Ozone depletion and the effects of enhanced ultraviolet B radiation on Antarctica
Degree GrantorUniversity of Canterbury
Degree LevelPostgraduate Certificate
Degree NamePostgraduate Certificate in Antarctic Studies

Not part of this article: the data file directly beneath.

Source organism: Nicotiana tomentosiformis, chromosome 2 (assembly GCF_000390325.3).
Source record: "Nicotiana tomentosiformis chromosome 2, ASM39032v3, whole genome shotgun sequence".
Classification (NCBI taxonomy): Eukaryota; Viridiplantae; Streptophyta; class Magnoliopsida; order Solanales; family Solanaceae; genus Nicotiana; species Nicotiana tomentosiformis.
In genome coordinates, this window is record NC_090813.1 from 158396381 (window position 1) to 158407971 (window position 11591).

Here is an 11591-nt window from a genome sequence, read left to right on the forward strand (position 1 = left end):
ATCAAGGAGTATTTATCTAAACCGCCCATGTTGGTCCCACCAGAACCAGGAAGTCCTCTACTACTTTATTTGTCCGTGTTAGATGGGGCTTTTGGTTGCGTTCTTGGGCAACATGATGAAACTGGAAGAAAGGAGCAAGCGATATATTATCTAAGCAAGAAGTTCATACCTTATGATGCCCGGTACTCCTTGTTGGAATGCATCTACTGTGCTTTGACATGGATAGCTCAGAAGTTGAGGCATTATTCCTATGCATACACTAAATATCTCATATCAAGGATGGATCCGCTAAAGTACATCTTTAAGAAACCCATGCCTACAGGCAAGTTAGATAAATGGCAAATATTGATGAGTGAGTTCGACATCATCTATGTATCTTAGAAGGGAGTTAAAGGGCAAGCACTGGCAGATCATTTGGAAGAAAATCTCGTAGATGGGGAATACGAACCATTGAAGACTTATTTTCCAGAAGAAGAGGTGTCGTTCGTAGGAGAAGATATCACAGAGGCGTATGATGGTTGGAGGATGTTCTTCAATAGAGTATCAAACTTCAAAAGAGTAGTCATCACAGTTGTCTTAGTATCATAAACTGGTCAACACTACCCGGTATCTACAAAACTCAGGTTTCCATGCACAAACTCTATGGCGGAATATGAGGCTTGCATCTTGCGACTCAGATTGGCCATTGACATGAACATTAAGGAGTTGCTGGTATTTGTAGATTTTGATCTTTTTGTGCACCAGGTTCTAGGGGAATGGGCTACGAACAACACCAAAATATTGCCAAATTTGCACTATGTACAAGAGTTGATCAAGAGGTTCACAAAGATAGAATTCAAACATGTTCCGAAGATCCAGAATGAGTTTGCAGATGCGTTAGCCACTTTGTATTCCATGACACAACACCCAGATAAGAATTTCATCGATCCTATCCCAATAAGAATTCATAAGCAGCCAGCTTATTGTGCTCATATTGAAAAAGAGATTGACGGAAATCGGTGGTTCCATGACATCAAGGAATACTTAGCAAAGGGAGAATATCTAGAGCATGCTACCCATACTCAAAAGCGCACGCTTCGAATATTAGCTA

Depletion of stratospheric ozone over Antarctica for the past two decades has caused an increase in ultraviolet B (UVB) radiation reaching Antarctic marine habitats. Research efforts to evaluate the impact of enhanced UVB radiation have initially focused on phytoplankton under the assumption that whole ecosystem effects will most likely originate through reductions in primary productivity. However, phytoplankton do not represent the only significant component in Antarctic marine ecosystem response to enhanced levels of UVB radiation. Antarctic bacterioplankton, sea ice microalgae, macroalgae, zooplankton and benthic invertebrates (particularly early developmental stages) are also sensitive to UVB. Little information exists on UVB responses of larger Antarctic marine vertebrates (e.g., birds, seals and whales). Although the effects of ozone depletion on Antarctic marine organisms have not been catastrophic, the long-term consequences of possible alterations in taxonomic structure and trophic interactions remain uncertain.
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